Country music fans endure 2nd mass shooting in barely a year

Brendan Kelly speaks with reporters outside his home, as he shows his Route 91 tattoo, Thursday, Nov. 8, 2018, in Thousand Oaks, Calif. Kelly, a Marine who was at Borderline Bar and Grill on Wednesday night, helped people get out after a gunman opened fire at the establishment. Kelly also survived the Las Vegas Route 91 Harvest Festival shooting in 2017. (AP Photo/Ryan Pearson)
Eva Mills, right, and Holden Grzywacz, two survivors of the Las Vegas mass shooting, mourn the death of Sean Adler during a vigil at the Rivalry Roasters coffee shop Thursday, Nov. 8, 2018, in Simi Valley, Calif. Adler was killed in Wednesday night's shooting at the Borderline Bar and Grill in Thousand Oaks, Calif. (AP Photo/Jae C. Hong)
Mourners embrace outside the Thousand Oaks Teen Center, where relatives and friends gathered in the aftermath of a mass shooting, Thursday, Nov. 8, 2018, in Thousand Oaks, Calif. Multiple people were shot and killed late Wednesday by a gunman who opened fire at the Borderline Bar & Grill, which was holding a weekly country music dance night for college students. (AP Photo/Marcio Jose Sanchez)
Mourners embrace outside of the Thousand Oaks Teen Center, where relatives and friends gathered in the aftermath of a mass shooting, Thursday, Nov. 8, 2018, in Thousand Oaks, Calif. Multiple people were shot and killed late Wednesday by a gunman who opened fire at the Borderline Bar & Grill, which was holding a weekly country music dance night for college students. (AP Photo/Marcio Jose Sanchez)
Brendan Kelly speaks with reporters outside his home, as he shows his Route 91 tattoo, Thursday, Nov. 8, 2018, in Thousand Oaks, Calif. Kelly, a Marine who was at Borderline Bar and Grill on Wednesday night, helped people get out after a gunman opened fire at the establishment. Kelly also survived the Las Vegas Route 91 Harvest Festival shooting in 2017. (AP Photo/Ryan Pearson)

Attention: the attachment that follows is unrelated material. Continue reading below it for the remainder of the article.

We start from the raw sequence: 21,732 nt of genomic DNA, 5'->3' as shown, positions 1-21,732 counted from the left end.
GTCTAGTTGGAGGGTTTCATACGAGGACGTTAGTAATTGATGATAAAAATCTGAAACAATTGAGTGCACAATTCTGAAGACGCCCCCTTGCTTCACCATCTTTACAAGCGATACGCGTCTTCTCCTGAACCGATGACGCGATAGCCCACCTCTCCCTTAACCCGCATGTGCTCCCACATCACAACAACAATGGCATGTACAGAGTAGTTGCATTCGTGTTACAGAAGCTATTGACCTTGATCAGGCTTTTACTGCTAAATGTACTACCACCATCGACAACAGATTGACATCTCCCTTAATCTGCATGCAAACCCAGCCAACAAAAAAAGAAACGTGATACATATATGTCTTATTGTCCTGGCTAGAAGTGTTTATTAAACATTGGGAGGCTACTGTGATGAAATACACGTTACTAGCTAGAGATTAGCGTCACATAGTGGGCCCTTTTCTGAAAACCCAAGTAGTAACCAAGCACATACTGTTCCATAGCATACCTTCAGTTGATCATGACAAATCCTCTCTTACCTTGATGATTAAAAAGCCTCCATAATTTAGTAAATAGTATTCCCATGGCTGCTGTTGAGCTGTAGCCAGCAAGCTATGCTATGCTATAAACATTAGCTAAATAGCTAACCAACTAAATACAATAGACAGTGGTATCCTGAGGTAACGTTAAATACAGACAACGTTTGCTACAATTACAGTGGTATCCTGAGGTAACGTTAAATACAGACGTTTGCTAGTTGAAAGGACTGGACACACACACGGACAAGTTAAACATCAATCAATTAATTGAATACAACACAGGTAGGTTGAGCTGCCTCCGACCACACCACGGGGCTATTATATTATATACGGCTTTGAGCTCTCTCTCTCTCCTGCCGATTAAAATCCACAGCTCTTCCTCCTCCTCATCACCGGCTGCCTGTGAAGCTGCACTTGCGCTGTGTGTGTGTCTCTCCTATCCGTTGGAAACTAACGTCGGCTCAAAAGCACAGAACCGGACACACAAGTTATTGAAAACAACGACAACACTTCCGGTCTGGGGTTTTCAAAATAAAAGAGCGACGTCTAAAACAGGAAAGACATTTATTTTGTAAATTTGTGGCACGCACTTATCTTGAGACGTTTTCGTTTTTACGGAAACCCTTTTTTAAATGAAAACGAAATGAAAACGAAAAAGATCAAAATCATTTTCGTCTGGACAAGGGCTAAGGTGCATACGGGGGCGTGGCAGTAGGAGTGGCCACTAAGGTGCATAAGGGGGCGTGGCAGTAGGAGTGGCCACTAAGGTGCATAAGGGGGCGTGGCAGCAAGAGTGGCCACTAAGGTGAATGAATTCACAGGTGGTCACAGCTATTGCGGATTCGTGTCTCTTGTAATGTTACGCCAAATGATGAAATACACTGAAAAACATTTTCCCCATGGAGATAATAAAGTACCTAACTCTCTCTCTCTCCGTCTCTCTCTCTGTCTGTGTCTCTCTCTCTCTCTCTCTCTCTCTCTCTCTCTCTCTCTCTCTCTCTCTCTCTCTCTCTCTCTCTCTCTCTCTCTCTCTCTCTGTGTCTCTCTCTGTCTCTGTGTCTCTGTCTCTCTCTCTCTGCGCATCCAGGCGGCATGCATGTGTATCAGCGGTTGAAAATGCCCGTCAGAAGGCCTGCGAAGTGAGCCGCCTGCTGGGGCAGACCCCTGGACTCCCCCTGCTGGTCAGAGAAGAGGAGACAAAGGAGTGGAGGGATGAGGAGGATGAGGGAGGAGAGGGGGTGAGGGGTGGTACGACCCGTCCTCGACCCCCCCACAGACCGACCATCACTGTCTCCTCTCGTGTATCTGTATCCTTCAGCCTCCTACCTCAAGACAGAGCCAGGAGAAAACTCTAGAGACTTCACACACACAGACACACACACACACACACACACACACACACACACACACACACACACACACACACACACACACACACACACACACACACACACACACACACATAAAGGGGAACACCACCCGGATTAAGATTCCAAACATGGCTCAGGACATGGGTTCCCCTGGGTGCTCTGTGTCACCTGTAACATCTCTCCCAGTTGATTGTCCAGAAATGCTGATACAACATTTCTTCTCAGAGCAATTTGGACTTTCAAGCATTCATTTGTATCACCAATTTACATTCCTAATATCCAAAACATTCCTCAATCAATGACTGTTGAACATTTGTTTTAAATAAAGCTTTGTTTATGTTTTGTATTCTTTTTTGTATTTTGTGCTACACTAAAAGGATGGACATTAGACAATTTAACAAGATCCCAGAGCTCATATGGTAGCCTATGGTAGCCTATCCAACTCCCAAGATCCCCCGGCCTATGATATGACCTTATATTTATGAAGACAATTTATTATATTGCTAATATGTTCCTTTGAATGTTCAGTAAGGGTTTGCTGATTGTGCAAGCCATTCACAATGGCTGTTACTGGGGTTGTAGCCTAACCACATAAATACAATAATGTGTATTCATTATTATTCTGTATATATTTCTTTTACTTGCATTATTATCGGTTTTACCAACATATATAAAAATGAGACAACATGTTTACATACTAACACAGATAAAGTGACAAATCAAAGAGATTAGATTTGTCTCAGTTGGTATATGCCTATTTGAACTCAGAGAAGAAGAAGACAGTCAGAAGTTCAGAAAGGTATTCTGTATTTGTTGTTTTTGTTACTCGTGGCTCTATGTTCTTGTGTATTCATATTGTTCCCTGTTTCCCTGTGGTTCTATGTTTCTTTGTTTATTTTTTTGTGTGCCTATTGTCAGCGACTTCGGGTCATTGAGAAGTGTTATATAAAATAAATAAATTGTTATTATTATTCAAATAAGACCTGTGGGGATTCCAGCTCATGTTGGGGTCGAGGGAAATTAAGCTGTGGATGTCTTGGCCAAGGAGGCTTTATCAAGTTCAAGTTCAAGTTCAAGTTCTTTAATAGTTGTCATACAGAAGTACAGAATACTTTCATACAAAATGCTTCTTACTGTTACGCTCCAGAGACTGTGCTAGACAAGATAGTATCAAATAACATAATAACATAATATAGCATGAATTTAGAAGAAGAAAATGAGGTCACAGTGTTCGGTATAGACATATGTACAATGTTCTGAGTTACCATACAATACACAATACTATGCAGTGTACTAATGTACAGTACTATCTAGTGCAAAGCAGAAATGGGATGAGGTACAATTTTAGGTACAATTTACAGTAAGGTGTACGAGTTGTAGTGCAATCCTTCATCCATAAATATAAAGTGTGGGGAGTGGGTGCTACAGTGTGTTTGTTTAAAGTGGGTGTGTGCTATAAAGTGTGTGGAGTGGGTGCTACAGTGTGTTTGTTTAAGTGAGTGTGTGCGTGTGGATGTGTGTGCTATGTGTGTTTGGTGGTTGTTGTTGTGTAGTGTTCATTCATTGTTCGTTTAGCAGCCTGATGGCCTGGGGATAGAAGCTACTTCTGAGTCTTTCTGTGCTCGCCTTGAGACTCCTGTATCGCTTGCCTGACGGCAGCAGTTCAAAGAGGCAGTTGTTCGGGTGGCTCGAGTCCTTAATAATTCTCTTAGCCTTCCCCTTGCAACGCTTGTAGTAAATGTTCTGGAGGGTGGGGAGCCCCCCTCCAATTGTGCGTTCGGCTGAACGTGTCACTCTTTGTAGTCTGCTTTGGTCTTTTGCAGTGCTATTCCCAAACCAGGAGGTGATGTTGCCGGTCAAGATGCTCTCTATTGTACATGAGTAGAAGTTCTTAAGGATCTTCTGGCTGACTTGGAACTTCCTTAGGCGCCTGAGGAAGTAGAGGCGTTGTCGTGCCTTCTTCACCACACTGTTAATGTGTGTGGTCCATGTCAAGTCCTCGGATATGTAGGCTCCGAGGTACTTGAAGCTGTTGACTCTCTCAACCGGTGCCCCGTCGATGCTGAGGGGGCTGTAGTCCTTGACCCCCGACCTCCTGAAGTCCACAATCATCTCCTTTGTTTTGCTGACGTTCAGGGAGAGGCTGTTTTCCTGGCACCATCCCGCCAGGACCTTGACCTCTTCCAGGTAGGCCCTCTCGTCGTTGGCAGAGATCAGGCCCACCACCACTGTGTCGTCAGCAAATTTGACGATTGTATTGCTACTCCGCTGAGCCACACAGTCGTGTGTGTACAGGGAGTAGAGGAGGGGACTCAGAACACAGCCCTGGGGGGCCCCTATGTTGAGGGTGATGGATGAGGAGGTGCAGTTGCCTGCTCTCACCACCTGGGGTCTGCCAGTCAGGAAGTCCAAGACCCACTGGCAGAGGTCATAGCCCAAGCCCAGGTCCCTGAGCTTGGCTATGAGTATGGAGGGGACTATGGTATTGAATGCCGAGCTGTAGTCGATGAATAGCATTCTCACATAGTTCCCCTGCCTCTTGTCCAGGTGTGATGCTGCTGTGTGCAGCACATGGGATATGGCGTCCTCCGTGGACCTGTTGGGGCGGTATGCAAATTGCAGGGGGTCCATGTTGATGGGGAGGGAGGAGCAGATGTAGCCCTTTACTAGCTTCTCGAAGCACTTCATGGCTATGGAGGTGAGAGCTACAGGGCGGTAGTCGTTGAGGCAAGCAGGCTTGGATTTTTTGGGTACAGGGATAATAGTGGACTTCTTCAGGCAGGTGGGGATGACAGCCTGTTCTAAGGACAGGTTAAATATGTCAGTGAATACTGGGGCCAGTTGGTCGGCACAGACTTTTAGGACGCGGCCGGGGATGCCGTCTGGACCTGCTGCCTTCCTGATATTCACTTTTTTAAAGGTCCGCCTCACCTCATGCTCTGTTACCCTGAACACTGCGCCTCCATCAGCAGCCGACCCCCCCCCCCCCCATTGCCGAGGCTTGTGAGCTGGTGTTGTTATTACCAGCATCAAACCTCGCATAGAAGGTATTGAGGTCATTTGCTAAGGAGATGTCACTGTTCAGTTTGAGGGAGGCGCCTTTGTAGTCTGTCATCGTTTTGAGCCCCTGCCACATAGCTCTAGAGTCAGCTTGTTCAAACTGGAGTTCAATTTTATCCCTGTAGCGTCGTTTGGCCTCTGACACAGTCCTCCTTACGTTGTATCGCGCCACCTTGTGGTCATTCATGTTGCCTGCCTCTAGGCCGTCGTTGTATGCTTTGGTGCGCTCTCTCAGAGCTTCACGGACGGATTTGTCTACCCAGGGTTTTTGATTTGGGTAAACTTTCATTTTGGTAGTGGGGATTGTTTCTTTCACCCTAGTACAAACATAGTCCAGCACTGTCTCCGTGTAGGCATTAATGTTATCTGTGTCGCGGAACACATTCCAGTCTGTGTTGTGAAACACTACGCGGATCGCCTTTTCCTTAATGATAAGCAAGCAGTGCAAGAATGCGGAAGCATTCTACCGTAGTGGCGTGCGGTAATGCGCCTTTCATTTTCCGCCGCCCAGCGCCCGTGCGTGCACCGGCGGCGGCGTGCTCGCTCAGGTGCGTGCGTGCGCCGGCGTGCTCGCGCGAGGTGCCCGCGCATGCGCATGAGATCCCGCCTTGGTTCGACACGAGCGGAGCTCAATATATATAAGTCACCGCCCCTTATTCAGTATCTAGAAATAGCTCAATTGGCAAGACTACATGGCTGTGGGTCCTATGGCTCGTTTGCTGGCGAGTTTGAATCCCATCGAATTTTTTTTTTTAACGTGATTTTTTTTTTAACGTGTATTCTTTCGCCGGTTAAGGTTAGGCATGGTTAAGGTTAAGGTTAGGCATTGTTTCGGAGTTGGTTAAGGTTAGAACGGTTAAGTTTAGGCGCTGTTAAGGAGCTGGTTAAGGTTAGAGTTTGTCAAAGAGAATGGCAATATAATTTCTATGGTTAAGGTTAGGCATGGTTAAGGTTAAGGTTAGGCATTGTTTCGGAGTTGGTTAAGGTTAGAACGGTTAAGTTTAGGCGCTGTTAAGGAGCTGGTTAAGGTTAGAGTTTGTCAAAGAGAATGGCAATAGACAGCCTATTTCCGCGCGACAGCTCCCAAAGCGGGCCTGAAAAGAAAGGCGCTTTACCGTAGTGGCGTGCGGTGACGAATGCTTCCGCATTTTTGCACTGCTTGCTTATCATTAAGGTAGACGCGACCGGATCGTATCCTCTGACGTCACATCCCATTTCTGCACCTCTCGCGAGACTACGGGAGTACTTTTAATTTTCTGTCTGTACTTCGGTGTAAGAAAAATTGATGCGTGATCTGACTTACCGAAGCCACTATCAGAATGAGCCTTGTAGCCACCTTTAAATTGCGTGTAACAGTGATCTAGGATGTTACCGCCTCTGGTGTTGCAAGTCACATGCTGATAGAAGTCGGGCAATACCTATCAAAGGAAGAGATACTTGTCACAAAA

Dani Merrill, left, who survived both the Las Vegas concert shooting and the Thousand Oaks bar shooting conducts an interview during a vigil to remember victims of a mass shooting Thursday, Nov. 8, 2018, in Thousand Oaks, Calif. Terrified patrons hurled barstools through windows to escape or threw their bodies protectively on top of friends as a Marine combat veteran killed multiple people at a country music bar in an attack that added Thousand Oaks to the tragic roster of American cities traumatized by mass shootings. (AP Photo/Marcio Jose Sanchez)

THOUSAND OAKS, Calif. — Barely a year after surviving a massacre at a country music festival in Las Vegas, Brendan Kelly found himself in a terrifyingly familiar scene.

Kelly, 22, said he was dancing with friends at a bar in suburban Los Angeles on Wednesday night when the bullets began flying. When the gunfire was over, 12 people were dead, including a Navy veteran who had lived through the deadliest mass shooting in modern U.S. history a year ago.

"I already didn't wish it on anybody to begin with for the first time," Kelly said outside his home in Thousand Oaks. "The second time around doesn't get any easier."

Kelly, a Marine, said he heard "pop, pop" at Borderline Bar and Grill and instantly knew it was gunfire.

"The chills go up your spine. You don't think it's real — again," he said.

The mother of the 27-year-old man killed in the latest attack, Telemachus "Tel" Orfanos, said her son survived Vegas only to die inside Borderline, less than 10 minutes from his home.

"Here are my words: I want gun control," said Susan Schmidt-Orfanos, her voice shaking with grief and rage. "I don't want prayers. I don't want thoughts."